• Make any decisions about changing your fall schedule by the drop deadline (October 23).
  • Register for Spring Classes.  You will find your appointment date and time for registration on One.IU.
  • Register for a First-Year Seminar if you were unable to in the fall.  You must complete it by the end of your Spring semester.


  • Talk with classmates about study groups for final exams.
  • Apply for scholarships through the Financial Aid Office.


  • Contact your advisor and let him/her know how your first semester went and if you need to fine tune your spring semester courses based on your Fall semester experiences.


  • First Week of Class. - Set up a weekly study schedule and from your course syllabi, plot out the important dates for exams, tests, projects, etc.
  • Schedule regular trips to your instructors’ office hours and to the pertinent academic support resources.


  • Evaluate your progress in your current classes.
  • Visit the Student Development Center to find a tutor to help strengthen your academic performance, if needed.
  • File for Financial Aid for the 2017-2018 school year.
  • Make an appointment with your advisor about course selection for next year and your tentative academic plan.


  • Discuss options with your advisor if you are thinking about taking any classes in the summer.
  • Search One.IU to find courses that fit your interests.
  • Take stock of your academic progress in your current courses and make any decisions about changing your schedule by the drop deadline.
  • Register for Summer and Fall classes. You will find your appointment date and time for registration on One.IU.


  • Prepare for FINALS.


  • Visit the Career Development Center (US 106) to meet with a career counselor to research and discuss possible career areas that you might be interested in pursuing.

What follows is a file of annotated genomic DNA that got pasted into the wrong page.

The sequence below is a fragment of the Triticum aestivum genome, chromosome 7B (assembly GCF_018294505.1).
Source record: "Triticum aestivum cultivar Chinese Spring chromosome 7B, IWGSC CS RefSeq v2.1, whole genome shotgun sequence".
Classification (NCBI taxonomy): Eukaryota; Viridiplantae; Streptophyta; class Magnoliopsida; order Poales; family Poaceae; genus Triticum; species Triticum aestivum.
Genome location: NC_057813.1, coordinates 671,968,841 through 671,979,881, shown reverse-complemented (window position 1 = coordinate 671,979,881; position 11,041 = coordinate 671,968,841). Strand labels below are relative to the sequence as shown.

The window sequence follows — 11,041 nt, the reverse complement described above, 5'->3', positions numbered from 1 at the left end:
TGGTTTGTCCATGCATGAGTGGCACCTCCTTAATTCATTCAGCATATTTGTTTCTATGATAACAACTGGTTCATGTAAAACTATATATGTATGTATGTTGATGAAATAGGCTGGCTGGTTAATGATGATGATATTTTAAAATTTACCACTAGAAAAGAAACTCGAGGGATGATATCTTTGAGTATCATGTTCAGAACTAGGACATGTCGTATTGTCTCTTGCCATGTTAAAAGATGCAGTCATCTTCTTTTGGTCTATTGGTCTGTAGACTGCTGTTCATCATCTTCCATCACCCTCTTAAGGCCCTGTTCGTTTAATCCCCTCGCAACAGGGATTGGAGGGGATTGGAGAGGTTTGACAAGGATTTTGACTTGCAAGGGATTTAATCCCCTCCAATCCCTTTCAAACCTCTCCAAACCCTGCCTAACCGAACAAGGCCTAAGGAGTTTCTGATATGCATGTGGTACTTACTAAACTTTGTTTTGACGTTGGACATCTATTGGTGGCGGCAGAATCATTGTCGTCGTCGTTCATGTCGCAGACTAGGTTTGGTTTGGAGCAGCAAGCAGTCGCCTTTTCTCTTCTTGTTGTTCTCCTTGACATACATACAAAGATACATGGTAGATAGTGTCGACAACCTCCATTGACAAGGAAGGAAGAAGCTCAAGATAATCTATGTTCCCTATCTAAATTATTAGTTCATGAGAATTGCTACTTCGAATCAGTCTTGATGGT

• Use a summer job, internship, or volunteer work to help you experience some of the career areas that you are considering.
  • Consider Study Abroad, Readings & Research, job shadowing, volunteering, and more to clarify your interests and goals and to help you experience some of the career areas that you are considering.

Yearly Objectives, Expected Student Outcomes & Advising Relationships

Prior to Enrollment

  • Attend Orientation and New Student Induction.
  • Collect your U Card.
  • Provide dual credit transcripts or AP scores to Admissions.
  • Identify your academic advisor.
  • Understand registration policies and procedures.
  • Register using One.IU.
  • Understand details about majors and certificates.

First Year

  • Develop effective time management skills.
  • Explore jobs in the area of your major by creating a Career Link account.
  • Understand pre-requisite and course sequences.
  • Know how to access information about majors and learn how to use the academic advising report.
  • Join student clubs and organizations that enhance the school experience.
  • Develop attainable academic goals.

Second Year

  • Understand the details of pre-requisites and their consequences.
  • Work with an advisor to identify degree core requirements and review academic progress.
  • Obtain a part time job or volunteer; or job shadow with professionals to add experience on your resume.
  • Enroll in a career choices or exploration course.
  • Explore opportunities for internships, study abroad, practicum and undergraduate research.
  • Write your resume and have it critiqued by Career Development Center.

Third Year

  • Attend a Career Development event such as workshops or webinars.
  • Create your LinkedIn account to begin networking to increase career contacts.
  • Pursue leadership/officer position on campus.
  • Refine and perfect your interviewing skills.
  • Obtain an internship in your major.
  • Attend job fairs and on campus recruiting.
  • Create a timeline for graduate school.
  • Take GRE, MCAT, GMAT or PCAT exams in preparation for graduate school.

Fourth Year

  • Apply for graduation six months prior to the graduation date.
  • Understand commencement, honors and degree award process.
  • Submit application to graduate or professional schools.
  • Work with professors on research projects and papers.
  • Present a paper at an undergraduate research conference.
  • Submit an article to be published in IU Undergraduate Research Journals
  • Apply for jobs.